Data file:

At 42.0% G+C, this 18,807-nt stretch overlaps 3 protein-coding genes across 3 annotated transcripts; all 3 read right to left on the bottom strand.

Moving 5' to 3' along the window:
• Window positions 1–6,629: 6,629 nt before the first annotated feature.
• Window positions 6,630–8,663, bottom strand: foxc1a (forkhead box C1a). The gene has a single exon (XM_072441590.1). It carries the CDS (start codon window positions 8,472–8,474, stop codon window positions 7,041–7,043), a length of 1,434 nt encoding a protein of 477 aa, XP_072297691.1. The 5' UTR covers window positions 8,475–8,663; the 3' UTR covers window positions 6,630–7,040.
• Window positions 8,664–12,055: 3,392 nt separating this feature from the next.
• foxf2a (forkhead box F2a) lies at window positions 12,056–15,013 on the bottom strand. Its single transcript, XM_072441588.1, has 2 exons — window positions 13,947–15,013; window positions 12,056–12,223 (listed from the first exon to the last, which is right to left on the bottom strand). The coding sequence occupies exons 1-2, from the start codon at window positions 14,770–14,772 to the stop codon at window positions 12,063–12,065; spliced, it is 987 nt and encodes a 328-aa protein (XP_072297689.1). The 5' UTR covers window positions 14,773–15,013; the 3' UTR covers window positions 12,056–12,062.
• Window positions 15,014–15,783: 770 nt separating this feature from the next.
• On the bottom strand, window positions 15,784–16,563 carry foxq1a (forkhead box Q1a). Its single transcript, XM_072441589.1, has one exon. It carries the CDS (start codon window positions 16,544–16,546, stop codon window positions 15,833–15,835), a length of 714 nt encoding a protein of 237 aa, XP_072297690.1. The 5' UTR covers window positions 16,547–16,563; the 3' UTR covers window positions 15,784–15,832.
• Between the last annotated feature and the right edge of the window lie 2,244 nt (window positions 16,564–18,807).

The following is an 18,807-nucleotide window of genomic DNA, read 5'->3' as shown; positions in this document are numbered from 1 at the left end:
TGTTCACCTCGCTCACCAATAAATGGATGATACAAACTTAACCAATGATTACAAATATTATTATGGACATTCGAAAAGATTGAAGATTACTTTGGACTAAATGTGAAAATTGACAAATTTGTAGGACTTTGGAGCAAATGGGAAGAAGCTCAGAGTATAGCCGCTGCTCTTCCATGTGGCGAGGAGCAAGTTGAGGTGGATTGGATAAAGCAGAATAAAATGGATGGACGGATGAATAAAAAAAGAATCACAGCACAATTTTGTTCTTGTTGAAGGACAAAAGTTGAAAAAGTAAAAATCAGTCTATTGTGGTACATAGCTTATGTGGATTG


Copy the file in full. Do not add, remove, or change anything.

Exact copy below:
At 42.0% G+C, this 18,807-nt stretch overlaps 3 protein-coding genes across 3 annotated transcripts; all 3 read right to left on the bottom strand.

Moving 5' to 3' along the window:
• Window positions 1–6,629: 6,629 nt before the first annotated feature.
• Window positions 6,630–8,663, bottom strand: foxc1a (forkhead box C1a). The gene has a single exon (XM_072441590.1). It carries the CDS (start codon window positions 8,472–8,474, stop codon window positions 7,041–7,043), a length of 1,434 nt encoding a protein of 477 aa, XP_072297691.1. The 5' UTR covers window positions 8,475–8,663; the 3' UTR covers window positions 6,630–7,040.
• Window positions 8,664–12,055: 3,392 nt separating this feature from the next.
• foxf2a (forkhead box F2a) lies at window positions 12,056–15,013 on the bottom strand. Its single transcript, XM_072441588.1, has 2 exons — window positions 13,947–15,013; window positions 12,056–12,223 (listed from the first exon to the last, which is right to left on the bottom strand). The coding sequence occupies exons 1-2, from the start codon at window positions 14,770–14,772 to the stop codon at window positions 12,063–12,065; spliced, it is 987 nt and encodes a 328-aa protein (XP_072297689.1). The 5' UTR covers window positions 14,773–15,013; the 3' UTR covers window positions 12,056–12,062.
• Window positions 15,014–15,783: 770 nt separating this feature from the next.
• On the bottom strand, window positions 15,784–16,563 carry foxq1a (forkhead box Q1a). Its single transcript, XM_072441589.1, has one exon. It carries the CDS (start codon window positions 16,544–16,546, stop codon window positions 15,833–15,835), a length of 714 nt encoding a protein of 237 aa, XP_072297690.1. The 5' UTR covers window positions 16,547–16,563; the 3' UTR covers window positions 15,784–15,832.
• Between the last annotated feature and the right edge of the window lie 2,244 nt (window positions 16,564–18,807).

The following is an 18,807-nucleotide window of genomic DNA, read 5'->3' as shown; positions in this document are numbered from 1 at the left end:
TGTTCACCTCGCTCACCAATAAATGGATGATACAAACTTAACCAATGATTACAAATATTATTATGGACATTCGAAAAGATTGAAGATTACTTTGGACTAAATGTGAAAATTGACAAATTTGTAGGACTTTGGAGCAAATGGGAAGAAGCTCAGAGTATAGCCGCTGCTCTTCCATGTGGCGAGGAGCAAGTTGAGGTGGATTGGATAAAGCAGAATAAAATGGATGGACGGATGAATAAAAAAAGAATCACAGCACAATTTTGTTCTTGTTGAAGGACAAAAGTTGAAAAAGTAAAAATCAGTCTATTGTGGTACATAGCTTATGTGGATTG